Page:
Abendmusik brings carefully curated musical programs to the elegant confines of the First-Plymouth Church, constructed to echo the styles of early basilica churches and the architectural traditions of Nebraska. A 16-sided carillon tower rises 171 feet above the prairie, welcoming visitors with the chiming of its 48 bells and the soft glow of its custom brick face. Installed in 1998, the monumental Lied Chancel organ's 6,000 pipes can resound with contrapuntal opulence or delicately accompany quiet choral pieces, muffling sounds with finely calibrated expression boxes and the shushing of specially appointed librarians.
The Lincoln Symphony Orchestra treats guests to world-class symphonic music that delights the heart, soothes the soul, and opens a new musical passageway for human minds trapped in a single genre. The opening concert on September 17 is a boon to clarinet enthusiasts; it features principal piper Diane Barger offering her rendition of Scott McAllister’s X—Concerto for Clarinet —which is a tribute to the music of Generation X—as well as other pieces that include Mendelssohn’s Symphony no. 3, whose sonorous energy honors Scottish folk music and scotch. Prepare for another jolly season of jingling chestnuts and toasting bells by attending Deck the Halls, or welcome next year’s April rains with a trip to "Triumph and Romance," which features the violin sounds of Anton Miller as he plucks his chin guitar to the tune of Sibelius’s Violin Concerto in D Minor.
The HUB’s name isn’t an acronym. A former director of the organization told the Lincoln Journal Star that “Here U Belong” and “Help Underachievers Believe” were batted around as possibilities but ultimately rejected as inadequate reflections of what the organization does. Instead, the group’s functions are closer to the dictionary definition of “hub”—as the news article puts it, The HUB is a “focal point of interest, a center of activity” where “young people can get respect and help.”
The organization caters to low-income youth who have dropped out of school, are unemployed or homeless, are aging out of foster care, and are coming from detention facilities. Its programs help these young people gain a better foothold in the world by working with them to find careers or gain their GEDs. Community outreach services meet immediate housing, employment, and transportation needs for youth in crisis. Other programs provide tutoring services for students transitioning from detention centers to schools and offer training and enrichment projects to help male juvenile offenders strengthen bonds with their communities. Most important, The HUB provides a welcoming space where all young people, regardless of background, are welcome.
See how Groupon helps you discover local causes and lend a helping hand at the Groupon Grassroots blog.
Led by more than 1,000 wellness experts at locations in Nebraska, Iowa, Kansas, and Tennessee, the more than 30,000 members of Prairie Life Fitness have discovered why the company slogan is "Fitness for the Entire Family." The certified trainers and instructors cater to exercisers of various ages and abilities, all within an upscale, welcoming atmosphere. Kids take advantage of engaging childcare activities and youth programs, including swimming lessons, martial arts, and story time. Meanwhile, parents can workout on the latest equipment, including stationary cycles and Pilates machines. Guests can also relax with amenities such as massage therapy, tanning beds, and a whirlpool powered by wholesale bags of Pop Rocks.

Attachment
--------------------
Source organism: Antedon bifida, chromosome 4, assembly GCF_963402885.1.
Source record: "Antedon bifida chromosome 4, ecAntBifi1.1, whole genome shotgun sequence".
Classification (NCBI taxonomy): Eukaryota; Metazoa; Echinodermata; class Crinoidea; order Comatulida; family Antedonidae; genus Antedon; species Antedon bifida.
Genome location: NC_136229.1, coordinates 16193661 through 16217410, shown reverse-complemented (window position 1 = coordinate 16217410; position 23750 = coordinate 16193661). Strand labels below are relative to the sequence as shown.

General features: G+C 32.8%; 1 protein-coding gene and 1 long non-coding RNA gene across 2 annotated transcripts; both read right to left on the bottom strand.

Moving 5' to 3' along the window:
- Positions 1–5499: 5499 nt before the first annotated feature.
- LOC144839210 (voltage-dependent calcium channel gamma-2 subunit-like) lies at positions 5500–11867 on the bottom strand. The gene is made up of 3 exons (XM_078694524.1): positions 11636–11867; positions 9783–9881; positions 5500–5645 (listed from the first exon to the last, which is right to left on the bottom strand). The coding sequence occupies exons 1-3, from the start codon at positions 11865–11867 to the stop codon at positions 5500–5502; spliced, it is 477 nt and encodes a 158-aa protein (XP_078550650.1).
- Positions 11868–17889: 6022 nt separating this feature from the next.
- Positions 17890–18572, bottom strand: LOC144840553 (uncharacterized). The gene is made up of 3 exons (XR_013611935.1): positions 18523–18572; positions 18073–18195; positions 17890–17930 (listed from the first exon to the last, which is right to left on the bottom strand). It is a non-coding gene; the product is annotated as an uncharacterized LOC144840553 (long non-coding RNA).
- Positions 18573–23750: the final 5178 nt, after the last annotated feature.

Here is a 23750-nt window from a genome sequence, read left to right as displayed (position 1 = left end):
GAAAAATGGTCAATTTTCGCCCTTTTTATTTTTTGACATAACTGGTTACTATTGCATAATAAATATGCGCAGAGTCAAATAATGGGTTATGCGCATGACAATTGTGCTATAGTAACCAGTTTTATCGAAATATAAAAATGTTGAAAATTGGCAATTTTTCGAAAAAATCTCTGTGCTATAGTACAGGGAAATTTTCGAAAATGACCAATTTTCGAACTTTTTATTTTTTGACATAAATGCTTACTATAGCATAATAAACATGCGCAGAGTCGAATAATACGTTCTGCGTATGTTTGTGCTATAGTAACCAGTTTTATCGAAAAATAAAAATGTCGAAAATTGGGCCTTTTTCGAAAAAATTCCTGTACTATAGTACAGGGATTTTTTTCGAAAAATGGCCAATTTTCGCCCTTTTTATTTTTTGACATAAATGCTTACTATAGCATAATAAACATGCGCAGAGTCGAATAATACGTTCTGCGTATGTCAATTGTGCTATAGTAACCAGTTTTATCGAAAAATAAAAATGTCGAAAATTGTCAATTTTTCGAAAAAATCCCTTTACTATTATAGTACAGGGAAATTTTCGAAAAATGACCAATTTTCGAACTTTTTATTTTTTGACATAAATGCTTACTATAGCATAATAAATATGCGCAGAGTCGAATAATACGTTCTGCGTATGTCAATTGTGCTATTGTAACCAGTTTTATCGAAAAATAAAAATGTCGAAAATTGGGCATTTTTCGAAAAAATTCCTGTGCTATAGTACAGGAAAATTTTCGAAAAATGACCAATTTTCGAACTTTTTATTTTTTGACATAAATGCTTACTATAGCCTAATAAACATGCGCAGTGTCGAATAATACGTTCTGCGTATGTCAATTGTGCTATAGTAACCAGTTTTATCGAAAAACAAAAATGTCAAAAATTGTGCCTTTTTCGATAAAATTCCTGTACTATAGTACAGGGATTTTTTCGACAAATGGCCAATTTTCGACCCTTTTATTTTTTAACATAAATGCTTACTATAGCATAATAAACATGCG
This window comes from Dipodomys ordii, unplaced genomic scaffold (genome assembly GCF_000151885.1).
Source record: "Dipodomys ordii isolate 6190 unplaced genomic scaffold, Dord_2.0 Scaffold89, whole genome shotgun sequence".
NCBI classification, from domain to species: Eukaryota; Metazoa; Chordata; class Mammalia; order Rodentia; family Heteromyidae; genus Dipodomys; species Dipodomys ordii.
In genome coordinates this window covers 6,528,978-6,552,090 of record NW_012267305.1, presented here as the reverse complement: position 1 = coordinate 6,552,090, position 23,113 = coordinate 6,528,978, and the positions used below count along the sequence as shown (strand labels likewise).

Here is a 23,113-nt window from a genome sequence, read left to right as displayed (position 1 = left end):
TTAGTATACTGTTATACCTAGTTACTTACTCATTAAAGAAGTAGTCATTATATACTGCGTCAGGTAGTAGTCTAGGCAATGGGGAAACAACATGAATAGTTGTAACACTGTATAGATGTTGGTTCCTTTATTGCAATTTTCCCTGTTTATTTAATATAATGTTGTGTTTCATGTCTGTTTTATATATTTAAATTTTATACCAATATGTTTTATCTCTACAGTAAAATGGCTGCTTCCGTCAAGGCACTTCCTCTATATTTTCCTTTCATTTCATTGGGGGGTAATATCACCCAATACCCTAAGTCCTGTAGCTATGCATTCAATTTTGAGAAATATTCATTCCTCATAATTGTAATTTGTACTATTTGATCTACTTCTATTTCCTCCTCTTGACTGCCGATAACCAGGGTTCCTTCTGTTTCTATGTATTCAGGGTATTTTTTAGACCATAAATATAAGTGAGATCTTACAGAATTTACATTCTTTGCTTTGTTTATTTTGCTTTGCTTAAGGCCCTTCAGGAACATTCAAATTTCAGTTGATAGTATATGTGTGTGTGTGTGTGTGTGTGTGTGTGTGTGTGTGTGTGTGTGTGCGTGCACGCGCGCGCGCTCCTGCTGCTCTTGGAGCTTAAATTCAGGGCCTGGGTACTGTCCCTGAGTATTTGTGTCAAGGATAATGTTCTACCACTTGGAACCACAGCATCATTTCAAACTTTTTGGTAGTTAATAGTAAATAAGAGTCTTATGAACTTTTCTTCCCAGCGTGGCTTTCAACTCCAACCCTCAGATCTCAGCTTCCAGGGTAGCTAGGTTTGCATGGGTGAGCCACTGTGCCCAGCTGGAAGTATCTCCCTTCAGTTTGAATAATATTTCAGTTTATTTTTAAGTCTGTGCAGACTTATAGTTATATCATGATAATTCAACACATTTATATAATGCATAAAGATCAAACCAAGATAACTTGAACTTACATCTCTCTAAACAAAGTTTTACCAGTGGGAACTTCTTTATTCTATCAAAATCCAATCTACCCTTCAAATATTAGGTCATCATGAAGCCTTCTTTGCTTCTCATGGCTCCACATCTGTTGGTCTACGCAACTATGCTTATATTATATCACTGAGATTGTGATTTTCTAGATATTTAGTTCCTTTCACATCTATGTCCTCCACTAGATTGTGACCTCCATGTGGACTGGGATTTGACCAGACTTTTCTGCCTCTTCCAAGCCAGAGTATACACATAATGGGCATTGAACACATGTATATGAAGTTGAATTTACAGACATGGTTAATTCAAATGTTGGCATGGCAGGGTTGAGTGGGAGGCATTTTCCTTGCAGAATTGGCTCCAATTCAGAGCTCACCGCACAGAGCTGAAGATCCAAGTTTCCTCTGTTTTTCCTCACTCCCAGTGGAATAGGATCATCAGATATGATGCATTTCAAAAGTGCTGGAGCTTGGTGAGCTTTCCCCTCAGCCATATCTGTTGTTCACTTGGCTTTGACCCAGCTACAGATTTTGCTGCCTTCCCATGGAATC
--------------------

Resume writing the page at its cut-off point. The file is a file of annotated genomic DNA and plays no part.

The Community Crops garden program strives to strengthen Lincoln communities. To do this, it supports community gardens in which residents grow nutritious, fresh produce and beautify their city, providing the land, water, seeds, and tools for 250 plots at 11 sites. In 2014, the gardening program produced more than 27,915 pounds of food, with the participation of more than 900 gardeners. As a community-building effort, Community Crops never turns away interested gardeners, and it provides 70% of participants with financial assistance for their plots.
Crops volunteers and AmeriCorps members prep the gardens for the season, mulching paths with wood chips, adding composted manure to the plots, and taking inventory of tools and hoses at each garden. The staff also organizes organic growing and gardening classes for the community.
The YMCA of Greater Omaha brings people together at 10 locations with character-building programs that strengthen participants' involvement in their community. Adults can get a head start on their New Year's fitness resolutions with body sculpting, Pilates, and other tummy-toning group fitness classes, while kids can expend some energy at a drop-in child-care center that is free while parents work out. YMCA members also enjoy reduced rates on swim lessons and youth sports, as well as free senior programs. All locations except the LaFern Williams Y offer indoor pools for aquatic antics that cannot be properly enjoyed in a bathtub's limited splashing-real estate.